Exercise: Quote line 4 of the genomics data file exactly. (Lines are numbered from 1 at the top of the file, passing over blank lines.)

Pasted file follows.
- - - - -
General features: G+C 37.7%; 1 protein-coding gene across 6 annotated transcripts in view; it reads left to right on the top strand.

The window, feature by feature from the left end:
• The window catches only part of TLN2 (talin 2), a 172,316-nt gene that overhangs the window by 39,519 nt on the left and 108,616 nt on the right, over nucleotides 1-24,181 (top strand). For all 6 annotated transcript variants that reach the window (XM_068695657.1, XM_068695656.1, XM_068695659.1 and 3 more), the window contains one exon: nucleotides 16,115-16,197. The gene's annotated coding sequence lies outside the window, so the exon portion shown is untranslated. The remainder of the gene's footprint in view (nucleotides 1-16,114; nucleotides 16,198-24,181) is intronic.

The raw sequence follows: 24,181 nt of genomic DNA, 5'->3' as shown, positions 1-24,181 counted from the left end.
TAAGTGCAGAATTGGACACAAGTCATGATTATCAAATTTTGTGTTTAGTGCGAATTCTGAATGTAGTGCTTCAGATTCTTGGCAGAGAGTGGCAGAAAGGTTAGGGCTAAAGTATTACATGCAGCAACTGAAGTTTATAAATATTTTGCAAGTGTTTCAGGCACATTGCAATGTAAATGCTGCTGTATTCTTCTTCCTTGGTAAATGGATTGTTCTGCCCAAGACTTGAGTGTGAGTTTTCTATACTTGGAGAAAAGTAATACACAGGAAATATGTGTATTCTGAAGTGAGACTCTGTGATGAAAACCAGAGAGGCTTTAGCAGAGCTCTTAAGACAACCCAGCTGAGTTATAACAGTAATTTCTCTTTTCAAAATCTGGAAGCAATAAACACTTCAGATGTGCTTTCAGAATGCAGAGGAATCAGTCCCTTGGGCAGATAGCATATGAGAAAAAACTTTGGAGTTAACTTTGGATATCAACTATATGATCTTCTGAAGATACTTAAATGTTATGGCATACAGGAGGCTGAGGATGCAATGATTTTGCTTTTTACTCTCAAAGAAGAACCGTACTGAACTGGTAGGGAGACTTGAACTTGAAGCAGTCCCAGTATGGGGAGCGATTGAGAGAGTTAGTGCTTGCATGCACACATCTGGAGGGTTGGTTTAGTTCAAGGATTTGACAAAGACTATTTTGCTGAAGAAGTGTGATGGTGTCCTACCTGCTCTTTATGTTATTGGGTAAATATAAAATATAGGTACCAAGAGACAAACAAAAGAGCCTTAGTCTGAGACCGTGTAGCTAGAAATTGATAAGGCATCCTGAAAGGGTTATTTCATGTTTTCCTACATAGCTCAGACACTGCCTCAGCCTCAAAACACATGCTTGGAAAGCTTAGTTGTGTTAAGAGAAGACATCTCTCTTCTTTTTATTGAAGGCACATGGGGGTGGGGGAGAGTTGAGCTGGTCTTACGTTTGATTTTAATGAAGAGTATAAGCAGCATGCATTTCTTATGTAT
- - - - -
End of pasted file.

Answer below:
The raw sequence follows: 24,181 nt of genomic DNA, 5'->3' as shown, positions 1-24,181 counted from the left end.